* Let's not kid ourselves here - the victory was more due to the Repugs imploding under the weight of their own insanities and inanities than it was to some sterling quality of the Dem message.  I'm still trying to figure out what the Dem message was, other than toss a few crumbs to the poor and soon-to-be-poor working class.  Real reform - like repealing Taft-Hartley and making union organizing easier, repealing the Estate tax cut and reinstating the Rule Against Perpetuities, trashing "No Child Left Behind" and digging out the truth and eliminating NSA and OGA spying in the US - ain't gonna happen.  Wasn't even proposed, even though it would garner abundant support if it was seriously discussed.

    My post is a response (none / 0) (#6)
    by Big Tent Democrat on Mon Dec 11, 2006 at 09:52:02 AM EST
    After 25 years... (none / 0) (#8)
    by sphealey on Mon Dec 11, 2006 at 09:53:40 AM EST
    > There's one thing one has to admire the
    > Repugs for - they clean their laundry
    > in private and thereby don't give the
    >  media ready-made opportunities to
    > divert attention from serious public
    > policy changes (whether one likes the
    > proposals or not) onto fluffy the
    > he-said-she-said of BS and BJs.

    If there is one thing I have learned in 25 years of project management, first in large-scale engineering  works and then in enterprise software implementation, it is to RUN, not walk, from any vendor that classifies honest open discussion of problems as "airing dirty laundry" and tries to keep those discussions secret.  Lots of fresh air and sunlight removes the smell from dirty laundry, not moldy piles hidden in a Washington DC basement.



    my point was (5.00 / 1) (#14)
    by scribe on Mon Dec 11, 2006 at 10:49:56 AM EST
    not that one should avoid addressing problems or frank, honest open commuication.  I'm all in favor of that.  Repugs used to do plenty of that inter sese (until they became so hooked on the kool-aid that they could no longer see straight).  The point is, they addressed the problem behind the closed doors, resolved it, then came out and worked as a unified party front.  

    It was only when their views and ground truth became severely disconnected and they refused to address ground truth, favoring rote recitation of bromides, that their machine started faltering.  And, that disconnect stemmed directly from having an idiot as Preznit, one who would not address ground truth....

    Working out the problems without giving the press and opposition a chance to stick their noses in worked quite well for the Repugs, reducing the number of variables to be addressed....


    He wasn't under oath. He lied. (1.00 / 1) (#13)
    by jerry on Mon Dec 11, 2006 at 10:48:16 AM EST
    He clearly lied.  And your defense of him, frankly, is why people hate lawyers.

    He was asked: were you aware of them?
    He said: No, I never saw them.

    Frankly, I consider what he did worse than lying.

    My defense of him (3.00 / 2) (#15)
    by Big Tent Democrat on Mon Dec 11, 2006 at 11:07:12 AM EST
    is why people hate lawyers?

    Boy oh boy.

    But your saying "he lied. He clearly lied" is as convincing an argument as I have seen in many a day.

    Thanks for the briliance.

    But wait, it is even better. It is WORSE than lying.

    NOw you lost me. If he CLEARLY LIED, how could it be WORSE THAN LYING.

    You need to redo the logic my good man.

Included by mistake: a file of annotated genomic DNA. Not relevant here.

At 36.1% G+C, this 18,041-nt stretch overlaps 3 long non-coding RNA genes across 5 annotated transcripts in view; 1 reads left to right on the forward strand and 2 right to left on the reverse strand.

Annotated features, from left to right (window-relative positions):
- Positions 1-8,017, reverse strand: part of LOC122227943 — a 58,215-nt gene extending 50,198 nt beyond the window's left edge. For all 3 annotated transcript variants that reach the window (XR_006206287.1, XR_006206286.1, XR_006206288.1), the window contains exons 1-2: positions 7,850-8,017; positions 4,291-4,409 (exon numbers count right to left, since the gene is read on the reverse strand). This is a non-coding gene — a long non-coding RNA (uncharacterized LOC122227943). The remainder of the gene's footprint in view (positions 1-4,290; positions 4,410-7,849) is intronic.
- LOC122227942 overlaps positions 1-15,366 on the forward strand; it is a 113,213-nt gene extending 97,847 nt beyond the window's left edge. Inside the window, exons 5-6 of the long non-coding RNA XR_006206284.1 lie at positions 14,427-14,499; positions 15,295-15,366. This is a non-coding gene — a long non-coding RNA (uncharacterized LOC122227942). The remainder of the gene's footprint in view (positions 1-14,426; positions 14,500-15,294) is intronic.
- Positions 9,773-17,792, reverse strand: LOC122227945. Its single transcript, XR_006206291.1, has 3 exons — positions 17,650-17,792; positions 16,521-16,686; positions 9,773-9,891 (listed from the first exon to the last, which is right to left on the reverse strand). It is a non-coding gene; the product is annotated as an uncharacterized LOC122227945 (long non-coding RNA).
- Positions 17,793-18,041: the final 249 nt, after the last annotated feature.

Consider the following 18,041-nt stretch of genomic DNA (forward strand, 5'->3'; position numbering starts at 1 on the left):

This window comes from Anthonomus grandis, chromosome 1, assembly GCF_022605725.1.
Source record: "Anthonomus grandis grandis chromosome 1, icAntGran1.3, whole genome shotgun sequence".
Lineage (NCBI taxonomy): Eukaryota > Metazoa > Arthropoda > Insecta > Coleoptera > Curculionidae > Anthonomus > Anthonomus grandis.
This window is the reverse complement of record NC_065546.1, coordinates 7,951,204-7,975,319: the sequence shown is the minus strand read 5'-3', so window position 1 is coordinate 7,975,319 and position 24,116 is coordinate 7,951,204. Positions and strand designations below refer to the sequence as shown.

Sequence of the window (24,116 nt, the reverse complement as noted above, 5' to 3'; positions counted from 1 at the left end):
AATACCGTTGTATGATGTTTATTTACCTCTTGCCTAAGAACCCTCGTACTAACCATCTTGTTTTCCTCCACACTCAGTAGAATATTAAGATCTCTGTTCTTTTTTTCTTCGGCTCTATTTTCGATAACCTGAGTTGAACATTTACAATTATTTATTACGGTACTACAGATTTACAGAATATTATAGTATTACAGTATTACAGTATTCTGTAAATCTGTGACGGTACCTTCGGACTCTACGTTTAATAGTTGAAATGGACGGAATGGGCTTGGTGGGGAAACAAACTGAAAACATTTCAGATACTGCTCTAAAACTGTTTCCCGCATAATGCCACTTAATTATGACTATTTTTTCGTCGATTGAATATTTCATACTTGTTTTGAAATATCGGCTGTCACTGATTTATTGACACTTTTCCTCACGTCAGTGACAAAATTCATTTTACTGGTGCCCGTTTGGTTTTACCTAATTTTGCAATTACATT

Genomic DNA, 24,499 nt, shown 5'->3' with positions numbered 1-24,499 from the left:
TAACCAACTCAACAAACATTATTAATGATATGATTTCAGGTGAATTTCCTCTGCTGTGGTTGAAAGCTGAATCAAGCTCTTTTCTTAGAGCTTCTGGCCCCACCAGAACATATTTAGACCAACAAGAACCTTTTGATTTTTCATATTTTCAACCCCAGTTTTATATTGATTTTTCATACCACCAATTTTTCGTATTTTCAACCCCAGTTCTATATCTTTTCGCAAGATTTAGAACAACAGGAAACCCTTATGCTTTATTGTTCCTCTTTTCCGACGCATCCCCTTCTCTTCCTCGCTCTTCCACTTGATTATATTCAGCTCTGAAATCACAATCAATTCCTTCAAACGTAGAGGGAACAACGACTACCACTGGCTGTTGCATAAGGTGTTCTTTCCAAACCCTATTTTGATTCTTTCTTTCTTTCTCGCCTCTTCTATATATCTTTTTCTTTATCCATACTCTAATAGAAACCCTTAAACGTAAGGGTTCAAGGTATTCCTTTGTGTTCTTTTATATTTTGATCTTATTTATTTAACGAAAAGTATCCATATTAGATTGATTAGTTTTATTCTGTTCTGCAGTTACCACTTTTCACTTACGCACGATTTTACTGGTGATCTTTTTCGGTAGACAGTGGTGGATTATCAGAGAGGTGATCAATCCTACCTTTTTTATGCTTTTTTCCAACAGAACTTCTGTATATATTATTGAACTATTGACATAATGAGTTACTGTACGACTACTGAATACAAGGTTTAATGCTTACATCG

But I am sure my insistence on logic is one of the reasons people hate lawyers.



    Redo my logic? You need to redo the spellcheck (3.00 / 2) (#28)
    by jerry on Mon Dec 11, 2006 at 01:13:31 PM EST
    Yeah, a lawyer and a representative of Congress has an ethical obligation to tell the truth.  Intentional evasions and misdirection of the public by a lawyer and a congressman is a worse offense than just the mere lying of one person to another.

    I understand you pretend not to get that which is why you think Rahm is your client and you advocate for him.

    If Rahm were speaking about a client facing criminal charges, I would a) tell him to shut up, and b) possibly understand his evasion.  However we was representing only himself in his public actions in the role of legislator.

    Unless he is talking about blowjobs, I expect clear and truthful answers.  If he can't provide that, than he should either shut up, or deal with the consequence of being called a liar.

    The public should be able to expect clear and truthful answers from their representatives.  It is the basis for an informed decision.  And it is completely reasonable for the public to be outraged when confronted with the evidence of purposeful lies and misdirection.

    Instead of jumping up and down at Greenwald who has violated some oath between criminals you feel he should be attending to, YOU should be acting in the name of integrity, and sadly, you are not.

    Defending corruption and defending inaction when action was called for is worse than lying.

    Insistence on logic is not why people hate lawyers.  People hate lawyers because of how they twist logic to fit their needs.


    yeah (none / 0) (#31)
    by Big Tent Democrat on Mon Dec 11, 2006 at 01:38:05 PM EST

    Your argument is not even Swiss cheese.

    Ask Jeralyn if she is advising her clients to go out of their way to reveal harmful truths.

    Your nastiuness and lack of facts and logic make you an unpleasant discourse partner.

    I won't continue.


    Whose client? (5.00 / 1) (#33)
    by ShochuJohn on Mon Dec 11, 2006 at 01:57:55 PM EST
    Rahm is not our client.  He is not paying us.  We are paying him.  He owes us honesty.  Deception and double talk may be custom, but that does not make it justified.